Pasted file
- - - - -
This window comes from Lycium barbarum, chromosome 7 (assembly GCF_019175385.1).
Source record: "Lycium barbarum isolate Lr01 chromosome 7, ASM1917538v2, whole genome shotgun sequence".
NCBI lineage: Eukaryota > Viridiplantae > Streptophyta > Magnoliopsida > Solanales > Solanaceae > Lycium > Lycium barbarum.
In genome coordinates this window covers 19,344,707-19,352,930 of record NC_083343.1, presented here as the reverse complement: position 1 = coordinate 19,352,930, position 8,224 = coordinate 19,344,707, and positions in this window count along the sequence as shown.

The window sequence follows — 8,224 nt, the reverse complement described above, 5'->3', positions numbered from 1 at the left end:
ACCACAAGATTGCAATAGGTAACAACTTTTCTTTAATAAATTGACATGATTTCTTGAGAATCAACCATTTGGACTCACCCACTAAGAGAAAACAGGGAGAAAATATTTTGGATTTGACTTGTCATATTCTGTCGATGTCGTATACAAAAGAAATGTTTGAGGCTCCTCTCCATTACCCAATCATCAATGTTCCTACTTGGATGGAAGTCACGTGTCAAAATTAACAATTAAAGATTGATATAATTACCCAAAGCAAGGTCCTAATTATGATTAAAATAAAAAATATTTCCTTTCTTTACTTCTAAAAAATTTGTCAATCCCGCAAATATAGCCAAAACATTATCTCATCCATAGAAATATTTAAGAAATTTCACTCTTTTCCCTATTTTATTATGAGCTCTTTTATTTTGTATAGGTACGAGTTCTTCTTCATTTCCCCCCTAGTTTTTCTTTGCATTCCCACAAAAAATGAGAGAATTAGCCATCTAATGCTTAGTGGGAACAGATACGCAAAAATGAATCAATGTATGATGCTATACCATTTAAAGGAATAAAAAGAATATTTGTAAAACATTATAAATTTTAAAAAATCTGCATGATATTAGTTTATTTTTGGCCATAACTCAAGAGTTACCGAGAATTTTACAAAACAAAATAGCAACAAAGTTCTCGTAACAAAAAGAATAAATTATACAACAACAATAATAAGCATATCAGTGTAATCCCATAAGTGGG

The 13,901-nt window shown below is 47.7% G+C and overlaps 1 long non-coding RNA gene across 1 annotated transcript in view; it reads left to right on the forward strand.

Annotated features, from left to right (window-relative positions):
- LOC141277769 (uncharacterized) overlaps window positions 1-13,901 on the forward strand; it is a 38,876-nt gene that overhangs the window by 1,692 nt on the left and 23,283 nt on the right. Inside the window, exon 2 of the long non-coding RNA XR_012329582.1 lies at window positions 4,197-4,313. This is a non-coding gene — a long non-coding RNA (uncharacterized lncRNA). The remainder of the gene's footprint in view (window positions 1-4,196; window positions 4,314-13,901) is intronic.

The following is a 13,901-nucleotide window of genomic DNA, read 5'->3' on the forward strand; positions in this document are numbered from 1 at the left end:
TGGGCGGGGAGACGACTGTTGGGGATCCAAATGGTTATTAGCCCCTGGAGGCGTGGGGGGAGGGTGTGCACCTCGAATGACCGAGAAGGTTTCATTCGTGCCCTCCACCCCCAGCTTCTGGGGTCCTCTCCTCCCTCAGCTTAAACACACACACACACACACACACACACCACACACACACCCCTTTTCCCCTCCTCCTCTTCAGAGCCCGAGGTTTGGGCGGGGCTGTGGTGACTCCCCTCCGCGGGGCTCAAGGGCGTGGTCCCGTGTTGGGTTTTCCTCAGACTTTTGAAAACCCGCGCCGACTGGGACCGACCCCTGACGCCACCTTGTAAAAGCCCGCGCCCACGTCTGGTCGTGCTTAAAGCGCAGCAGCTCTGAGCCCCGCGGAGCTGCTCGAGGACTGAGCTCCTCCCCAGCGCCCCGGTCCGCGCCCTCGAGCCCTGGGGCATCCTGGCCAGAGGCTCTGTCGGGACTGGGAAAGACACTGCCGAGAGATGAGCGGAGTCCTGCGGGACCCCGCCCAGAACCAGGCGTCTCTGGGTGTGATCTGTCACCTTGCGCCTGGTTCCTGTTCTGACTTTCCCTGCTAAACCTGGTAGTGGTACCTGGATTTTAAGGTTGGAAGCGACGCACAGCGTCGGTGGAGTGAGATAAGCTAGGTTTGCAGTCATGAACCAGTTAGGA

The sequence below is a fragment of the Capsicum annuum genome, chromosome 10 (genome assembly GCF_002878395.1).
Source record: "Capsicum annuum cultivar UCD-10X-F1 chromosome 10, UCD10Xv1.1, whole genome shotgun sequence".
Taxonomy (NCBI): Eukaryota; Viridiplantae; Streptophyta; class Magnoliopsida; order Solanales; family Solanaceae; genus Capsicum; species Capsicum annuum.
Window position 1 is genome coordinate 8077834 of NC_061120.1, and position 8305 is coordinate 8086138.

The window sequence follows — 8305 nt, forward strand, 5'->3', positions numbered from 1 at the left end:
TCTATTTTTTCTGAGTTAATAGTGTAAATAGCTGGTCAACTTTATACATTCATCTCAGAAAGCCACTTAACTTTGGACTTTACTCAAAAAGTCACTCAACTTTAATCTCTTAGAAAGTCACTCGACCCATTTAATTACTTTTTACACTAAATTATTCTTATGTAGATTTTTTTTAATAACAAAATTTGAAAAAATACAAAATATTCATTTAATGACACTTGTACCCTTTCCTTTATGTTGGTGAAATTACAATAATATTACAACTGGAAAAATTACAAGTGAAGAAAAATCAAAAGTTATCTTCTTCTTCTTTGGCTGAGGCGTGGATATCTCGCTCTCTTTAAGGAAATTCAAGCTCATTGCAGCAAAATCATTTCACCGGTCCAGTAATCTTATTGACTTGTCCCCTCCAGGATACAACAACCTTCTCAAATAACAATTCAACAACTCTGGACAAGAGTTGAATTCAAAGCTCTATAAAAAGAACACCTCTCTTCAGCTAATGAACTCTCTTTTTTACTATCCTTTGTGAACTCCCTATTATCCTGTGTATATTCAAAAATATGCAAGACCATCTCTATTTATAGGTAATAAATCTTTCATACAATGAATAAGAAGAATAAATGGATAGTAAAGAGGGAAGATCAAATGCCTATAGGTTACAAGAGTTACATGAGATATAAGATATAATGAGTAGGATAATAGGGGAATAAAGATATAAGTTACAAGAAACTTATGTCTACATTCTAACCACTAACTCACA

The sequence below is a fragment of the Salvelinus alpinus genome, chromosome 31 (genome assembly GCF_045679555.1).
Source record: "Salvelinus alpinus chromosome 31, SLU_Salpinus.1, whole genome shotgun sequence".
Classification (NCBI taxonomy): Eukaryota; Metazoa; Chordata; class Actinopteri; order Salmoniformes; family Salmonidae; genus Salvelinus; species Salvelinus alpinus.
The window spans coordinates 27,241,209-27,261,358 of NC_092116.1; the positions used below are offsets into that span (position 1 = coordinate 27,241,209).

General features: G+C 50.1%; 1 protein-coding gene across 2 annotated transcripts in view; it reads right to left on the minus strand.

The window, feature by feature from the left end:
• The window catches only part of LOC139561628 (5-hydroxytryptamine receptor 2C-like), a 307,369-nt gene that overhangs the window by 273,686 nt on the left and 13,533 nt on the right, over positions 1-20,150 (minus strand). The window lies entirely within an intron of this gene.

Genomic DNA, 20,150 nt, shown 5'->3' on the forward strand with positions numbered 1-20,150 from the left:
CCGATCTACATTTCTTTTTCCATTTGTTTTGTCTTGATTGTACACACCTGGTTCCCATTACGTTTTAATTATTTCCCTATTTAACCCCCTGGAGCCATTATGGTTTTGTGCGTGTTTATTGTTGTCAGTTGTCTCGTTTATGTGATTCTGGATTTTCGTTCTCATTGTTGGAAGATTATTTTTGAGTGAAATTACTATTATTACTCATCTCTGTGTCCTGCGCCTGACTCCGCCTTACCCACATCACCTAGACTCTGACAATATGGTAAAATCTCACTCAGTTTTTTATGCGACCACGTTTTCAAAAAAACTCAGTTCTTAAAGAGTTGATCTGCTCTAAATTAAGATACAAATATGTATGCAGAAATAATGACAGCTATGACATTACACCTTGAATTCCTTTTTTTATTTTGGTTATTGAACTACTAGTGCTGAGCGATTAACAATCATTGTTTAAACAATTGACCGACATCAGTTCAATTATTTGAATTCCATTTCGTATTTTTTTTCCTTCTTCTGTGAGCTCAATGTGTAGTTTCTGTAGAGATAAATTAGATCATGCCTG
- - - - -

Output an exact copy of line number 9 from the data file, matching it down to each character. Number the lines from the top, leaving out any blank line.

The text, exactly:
- LOC141277769 (uncharacterized) overlaps window positions 1-13,901 on the forward strand; it is a 38,876-nt gene that overhangs the window by 1,692 nt on the left and 23,283 nt on the right. Inside the window, exon 2 of the long non-coding RNA XR_012329582.1 lies at window positions 4,197-4,313. This is a non-coding gene — a long non-coding RNA (uncharacterized lncRNA). The remainder of the gene's footprint in view (window positions 1-4,196; window positions 4,314-13,901) is intronic.